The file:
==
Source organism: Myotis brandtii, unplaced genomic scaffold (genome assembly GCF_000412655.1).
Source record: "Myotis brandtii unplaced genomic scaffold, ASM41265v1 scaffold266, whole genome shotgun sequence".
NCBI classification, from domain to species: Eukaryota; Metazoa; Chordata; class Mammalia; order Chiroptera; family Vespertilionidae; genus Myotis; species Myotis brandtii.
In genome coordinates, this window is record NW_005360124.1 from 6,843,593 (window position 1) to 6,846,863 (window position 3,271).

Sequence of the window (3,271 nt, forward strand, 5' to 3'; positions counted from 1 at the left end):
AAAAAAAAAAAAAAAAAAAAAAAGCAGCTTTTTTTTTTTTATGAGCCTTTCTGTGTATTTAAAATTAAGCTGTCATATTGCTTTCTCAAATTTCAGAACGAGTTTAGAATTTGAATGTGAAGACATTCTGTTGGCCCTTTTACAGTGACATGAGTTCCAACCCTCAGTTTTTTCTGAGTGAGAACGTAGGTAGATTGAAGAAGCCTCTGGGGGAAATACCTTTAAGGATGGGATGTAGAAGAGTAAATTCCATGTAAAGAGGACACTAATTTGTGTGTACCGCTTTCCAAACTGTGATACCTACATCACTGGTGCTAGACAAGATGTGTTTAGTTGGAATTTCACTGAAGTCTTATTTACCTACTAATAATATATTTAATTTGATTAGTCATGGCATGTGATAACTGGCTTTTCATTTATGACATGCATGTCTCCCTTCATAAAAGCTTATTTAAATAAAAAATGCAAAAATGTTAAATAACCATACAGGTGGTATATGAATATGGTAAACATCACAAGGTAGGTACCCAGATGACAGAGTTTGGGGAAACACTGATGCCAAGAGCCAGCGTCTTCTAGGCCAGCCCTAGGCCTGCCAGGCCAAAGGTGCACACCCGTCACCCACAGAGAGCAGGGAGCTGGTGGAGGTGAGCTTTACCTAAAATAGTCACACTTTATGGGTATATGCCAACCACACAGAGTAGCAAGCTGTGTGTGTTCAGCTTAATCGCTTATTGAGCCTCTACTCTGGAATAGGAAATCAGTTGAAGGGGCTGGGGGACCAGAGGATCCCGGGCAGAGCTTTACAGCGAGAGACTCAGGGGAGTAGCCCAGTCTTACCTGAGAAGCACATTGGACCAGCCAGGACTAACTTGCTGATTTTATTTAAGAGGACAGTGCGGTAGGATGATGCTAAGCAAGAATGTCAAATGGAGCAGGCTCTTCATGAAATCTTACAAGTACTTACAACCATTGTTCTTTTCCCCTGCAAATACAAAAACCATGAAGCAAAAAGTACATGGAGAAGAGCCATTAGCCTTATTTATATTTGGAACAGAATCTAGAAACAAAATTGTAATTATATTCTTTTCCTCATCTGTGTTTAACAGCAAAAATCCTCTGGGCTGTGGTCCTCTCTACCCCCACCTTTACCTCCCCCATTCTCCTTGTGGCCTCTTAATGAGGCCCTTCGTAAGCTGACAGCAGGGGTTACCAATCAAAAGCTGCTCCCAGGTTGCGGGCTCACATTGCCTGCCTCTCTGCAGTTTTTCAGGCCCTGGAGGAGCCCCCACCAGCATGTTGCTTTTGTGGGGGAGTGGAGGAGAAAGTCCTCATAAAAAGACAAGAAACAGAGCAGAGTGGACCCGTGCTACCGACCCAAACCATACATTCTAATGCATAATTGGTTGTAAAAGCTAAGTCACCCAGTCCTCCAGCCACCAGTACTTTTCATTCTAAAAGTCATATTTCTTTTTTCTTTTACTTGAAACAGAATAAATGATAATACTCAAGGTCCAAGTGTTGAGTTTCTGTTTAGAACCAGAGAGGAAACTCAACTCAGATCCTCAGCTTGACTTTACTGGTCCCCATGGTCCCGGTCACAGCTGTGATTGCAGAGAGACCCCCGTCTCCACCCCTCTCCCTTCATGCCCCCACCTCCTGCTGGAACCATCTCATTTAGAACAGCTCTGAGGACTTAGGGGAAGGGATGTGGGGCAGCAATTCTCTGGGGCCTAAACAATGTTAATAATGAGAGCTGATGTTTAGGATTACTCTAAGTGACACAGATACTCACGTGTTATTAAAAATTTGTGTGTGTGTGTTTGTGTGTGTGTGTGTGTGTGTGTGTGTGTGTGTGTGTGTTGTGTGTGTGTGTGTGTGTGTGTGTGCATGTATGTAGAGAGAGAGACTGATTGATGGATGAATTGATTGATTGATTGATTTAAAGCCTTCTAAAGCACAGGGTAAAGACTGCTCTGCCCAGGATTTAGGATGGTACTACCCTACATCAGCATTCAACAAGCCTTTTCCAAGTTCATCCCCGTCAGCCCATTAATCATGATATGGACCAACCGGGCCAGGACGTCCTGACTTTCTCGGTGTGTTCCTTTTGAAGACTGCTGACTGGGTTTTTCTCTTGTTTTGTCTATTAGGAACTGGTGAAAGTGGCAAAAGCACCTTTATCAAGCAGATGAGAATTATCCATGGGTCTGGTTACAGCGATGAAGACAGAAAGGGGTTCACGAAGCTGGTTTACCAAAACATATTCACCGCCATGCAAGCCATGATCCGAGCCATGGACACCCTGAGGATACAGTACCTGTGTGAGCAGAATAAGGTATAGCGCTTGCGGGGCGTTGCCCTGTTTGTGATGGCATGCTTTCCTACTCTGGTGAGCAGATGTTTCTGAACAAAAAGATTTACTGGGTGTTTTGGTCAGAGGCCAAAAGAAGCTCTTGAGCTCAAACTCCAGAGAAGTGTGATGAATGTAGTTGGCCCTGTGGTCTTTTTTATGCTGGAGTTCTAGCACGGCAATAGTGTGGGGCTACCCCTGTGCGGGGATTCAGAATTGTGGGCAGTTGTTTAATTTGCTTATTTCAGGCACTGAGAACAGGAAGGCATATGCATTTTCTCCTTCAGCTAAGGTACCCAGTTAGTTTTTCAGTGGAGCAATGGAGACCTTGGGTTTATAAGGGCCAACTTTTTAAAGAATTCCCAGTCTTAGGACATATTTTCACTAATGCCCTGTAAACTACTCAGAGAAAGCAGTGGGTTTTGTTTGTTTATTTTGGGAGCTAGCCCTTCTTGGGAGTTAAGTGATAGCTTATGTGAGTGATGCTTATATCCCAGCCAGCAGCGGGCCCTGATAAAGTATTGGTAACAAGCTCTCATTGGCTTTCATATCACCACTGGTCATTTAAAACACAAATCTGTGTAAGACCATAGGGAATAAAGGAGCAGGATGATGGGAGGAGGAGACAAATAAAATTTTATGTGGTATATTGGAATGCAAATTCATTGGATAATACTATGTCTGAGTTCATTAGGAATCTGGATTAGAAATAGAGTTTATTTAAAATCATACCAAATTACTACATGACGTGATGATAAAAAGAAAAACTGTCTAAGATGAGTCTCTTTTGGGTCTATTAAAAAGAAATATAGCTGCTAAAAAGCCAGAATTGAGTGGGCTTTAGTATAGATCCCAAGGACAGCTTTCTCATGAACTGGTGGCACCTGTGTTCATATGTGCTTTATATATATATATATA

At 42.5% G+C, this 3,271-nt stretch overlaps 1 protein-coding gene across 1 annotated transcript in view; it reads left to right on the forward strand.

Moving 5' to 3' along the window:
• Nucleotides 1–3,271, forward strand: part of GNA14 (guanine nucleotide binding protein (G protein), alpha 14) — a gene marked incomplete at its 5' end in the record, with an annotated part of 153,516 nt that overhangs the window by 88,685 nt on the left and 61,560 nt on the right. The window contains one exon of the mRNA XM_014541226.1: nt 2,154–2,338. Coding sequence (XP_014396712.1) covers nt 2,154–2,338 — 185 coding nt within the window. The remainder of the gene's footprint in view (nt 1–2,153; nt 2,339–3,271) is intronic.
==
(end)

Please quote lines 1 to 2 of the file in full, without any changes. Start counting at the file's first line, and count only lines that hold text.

Source organism: Myotis brandtii, unplaced genomic scaffold (genome assembly GCF_000412655.1).
Source record: "Myotis brandtii unplaced genomic scaffold, ASM41265v1 scaffold266, whole genome shotgun sequence".